Climate variability and change in southern Mali : Learning from farmer perceptions and on-farm trials
Traore, B. ; Wijk, M.T. van; Descheemaeker, K.K.E. ; Corbeels, M. ; Rufino, M.C. ; Giller, K.E. - \ 2015
Experimental Agriculture 51 (2015)04. - ISSN 0014-4797 - p. 615 - 634.
Agricultural production in the Sudano–Sahelian zone of west Africa is highly vulnerable to the impacts of climate variability and climate change. The present study aimed to understand farmers’ perceptions of climate variability and change and to evaluate adaptation options together with farmers, including tactical management of planting date in combination with the use of mineral fertilizer. Farmers perceived an increase in annual rainfall variability, an increase in the occurrence of dry spells during the rainy season, and an increase in temperature. Overall, this is in line with the observed meteorological data. Drought tolerant, short maturing crop varieties and appropriate planting dates were the commonly preferred adaptation strategies to deal with climate variability. On-farm trials confirmed that planting delays significantly reduce crop yields. The use of mineral fertilizer is often promoted, but risky for smallholders: although larger fertilizer applications increased the yield of maize (Zea mays) and millet (Pennisetum glaucum) significantly, a gross margin analysis indicated that it did not lead to more profit for all farmers. We conclude that integrating management of nutrients and planting time with improved farmer access to timely weather information, especially on the onset of the rains, is critical to enhancing adaptive capacity to increased climate variability and change.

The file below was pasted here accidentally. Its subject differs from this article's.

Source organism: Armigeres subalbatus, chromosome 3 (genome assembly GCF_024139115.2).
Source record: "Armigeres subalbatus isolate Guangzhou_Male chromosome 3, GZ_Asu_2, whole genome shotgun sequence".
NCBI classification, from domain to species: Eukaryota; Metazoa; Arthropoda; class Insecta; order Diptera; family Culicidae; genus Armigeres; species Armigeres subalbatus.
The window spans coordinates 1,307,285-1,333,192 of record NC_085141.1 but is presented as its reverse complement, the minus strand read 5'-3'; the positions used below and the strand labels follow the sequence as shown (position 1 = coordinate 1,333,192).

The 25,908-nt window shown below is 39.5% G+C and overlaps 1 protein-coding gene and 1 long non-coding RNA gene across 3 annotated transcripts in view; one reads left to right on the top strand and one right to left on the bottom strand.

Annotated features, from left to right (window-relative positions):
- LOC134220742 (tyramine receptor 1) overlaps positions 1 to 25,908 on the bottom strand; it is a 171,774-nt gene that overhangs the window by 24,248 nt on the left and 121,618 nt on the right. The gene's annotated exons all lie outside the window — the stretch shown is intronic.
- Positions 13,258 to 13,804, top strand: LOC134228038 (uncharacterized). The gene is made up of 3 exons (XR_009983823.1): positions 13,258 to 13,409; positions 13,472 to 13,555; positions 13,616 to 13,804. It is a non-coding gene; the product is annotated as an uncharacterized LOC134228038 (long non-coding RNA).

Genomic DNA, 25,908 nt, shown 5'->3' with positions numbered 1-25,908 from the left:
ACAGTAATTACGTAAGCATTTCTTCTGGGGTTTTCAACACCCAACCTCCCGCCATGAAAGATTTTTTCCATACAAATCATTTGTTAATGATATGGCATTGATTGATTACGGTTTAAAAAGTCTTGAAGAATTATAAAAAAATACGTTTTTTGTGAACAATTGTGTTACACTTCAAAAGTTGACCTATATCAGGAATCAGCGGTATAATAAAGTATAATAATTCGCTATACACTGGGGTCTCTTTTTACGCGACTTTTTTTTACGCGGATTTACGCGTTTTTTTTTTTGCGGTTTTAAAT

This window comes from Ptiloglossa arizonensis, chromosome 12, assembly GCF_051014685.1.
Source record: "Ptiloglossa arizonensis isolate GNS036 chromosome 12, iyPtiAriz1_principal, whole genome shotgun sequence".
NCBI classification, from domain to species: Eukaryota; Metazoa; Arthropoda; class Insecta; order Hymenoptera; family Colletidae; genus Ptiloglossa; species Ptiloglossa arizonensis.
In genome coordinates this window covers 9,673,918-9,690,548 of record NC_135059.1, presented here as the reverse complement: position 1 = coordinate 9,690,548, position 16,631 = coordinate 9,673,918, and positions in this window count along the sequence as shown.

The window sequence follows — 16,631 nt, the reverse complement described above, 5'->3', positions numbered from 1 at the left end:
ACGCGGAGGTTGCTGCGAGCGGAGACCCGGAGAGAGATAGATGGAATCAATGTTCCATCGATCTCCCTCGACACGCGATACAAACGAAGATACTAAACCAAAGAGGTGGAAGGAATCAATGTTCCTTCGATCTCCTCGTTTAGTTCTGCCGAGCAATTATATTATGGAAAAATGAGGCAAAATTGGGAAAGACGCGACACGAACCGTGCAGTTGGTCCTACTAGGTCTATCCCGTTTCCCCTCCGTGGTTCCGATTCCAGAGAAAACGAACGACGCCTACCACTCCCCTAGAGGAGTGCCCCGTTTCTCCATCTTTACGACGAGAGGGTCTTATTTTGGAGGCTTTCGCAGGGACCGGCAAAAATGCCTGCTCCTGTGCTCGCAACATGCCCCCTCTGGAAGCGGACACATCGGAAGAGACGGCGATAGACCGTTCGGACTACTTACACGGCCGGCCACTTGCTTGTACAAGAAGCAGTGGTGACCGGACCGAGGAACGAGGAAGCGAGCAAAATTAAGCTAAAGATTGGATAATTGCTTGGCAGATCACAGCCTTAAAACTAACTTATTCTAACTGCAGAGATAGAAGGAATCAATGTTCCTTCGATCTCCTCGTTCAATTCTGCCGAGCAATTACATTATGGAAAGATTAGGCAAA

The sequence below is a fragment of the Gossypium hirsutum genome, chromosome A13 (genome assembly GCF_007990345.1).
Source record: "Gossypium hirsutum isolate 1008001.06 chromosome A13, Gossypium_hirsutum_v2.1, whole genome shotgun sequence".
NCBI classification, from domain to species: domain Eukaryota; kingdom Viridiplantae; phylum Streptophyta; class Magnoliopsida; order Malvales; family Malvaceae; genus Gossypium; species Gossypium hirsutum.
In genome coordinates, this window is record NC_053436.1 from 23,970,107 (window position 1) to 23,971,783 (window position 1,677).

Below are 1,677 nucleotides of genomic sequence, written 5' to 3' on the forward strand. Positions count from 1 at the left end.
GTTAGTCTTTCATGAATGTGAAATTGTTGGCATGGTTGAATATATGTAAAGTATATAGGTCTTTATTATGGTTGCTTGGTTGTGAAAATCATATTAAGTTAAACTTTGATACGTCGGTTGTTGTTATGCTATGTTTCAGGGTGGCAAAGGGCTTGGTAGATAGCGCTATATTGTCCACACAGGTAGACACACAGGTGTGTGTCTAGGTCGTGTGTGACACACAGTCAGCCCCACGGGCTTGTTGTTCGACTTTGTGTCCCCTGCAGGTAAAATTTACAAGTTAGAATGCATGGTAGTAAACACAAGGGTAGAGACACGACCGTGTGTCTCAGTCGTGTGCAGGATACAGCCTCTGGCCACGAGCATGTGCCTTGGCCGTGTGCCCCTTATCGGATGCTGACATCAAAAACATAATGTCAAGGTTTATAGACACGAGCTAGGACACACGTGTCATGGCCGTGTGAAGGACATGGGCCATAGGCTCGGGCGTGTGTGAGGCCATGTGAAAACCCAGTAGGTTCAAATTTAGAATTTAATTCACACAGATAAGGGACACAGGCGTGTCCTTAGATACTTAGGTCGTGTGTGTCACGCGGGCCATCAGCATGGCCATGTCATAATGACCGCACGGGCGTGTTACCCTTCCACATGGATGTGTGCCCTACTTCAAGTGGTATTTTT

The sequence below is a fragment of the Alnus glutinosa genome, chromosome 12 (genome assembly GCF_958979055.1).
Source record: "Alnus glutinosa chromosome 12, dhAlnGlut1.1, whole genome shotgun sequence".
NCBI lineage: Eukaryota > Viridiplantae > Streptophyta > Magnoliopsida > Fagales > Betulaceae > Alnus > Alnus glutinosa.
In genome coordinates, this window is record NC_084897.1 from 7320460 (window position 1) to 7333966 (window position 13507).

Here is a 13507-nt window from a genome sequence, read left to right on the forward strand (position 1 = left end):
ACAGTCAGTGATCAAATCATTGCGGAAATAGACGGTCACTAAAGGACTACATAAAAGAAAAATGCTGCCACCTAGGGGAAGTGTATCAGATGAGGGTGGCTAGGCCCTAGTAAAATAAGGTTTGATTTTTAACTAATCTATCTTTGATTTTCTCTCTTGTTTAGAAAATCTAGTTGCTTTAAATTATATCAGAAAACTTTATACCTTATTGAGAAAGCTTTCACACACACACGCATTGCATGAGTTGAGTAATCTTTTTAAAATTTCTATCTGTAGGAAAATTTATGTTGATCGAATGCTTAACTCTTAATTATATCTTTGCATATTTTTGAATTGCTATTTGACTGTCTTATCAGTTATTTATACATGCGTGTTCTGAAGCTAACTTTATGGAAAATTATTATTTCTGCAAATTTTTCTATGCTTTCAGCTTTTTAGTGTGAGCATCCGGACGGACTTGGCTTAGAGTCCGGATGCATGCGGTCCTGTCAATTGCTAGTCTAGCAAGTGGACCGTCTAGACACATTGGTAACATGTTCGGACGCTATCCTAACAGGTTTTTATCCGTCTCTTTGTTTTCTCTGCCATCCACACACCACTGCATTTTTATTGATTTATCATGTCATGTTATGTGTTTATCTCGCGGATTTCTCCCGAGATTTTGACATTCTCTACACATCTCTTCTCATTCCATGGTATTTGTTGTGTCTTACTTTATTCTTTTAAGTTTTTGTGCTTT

Maize crop residue uses and trade-offs on smallholder crop-livestock farms in Zimbabwe: Economic implications of intensification
Rusinamhodzi, L. ; Wijk, M.T. van; Corbeels, M. ; Rufino, M.C. ; Giller, K.E. - \ 2015
Agriculture, Ecosystems and Environment 214 (2015). - ISSN 0167-8809 - p. 31 - 45.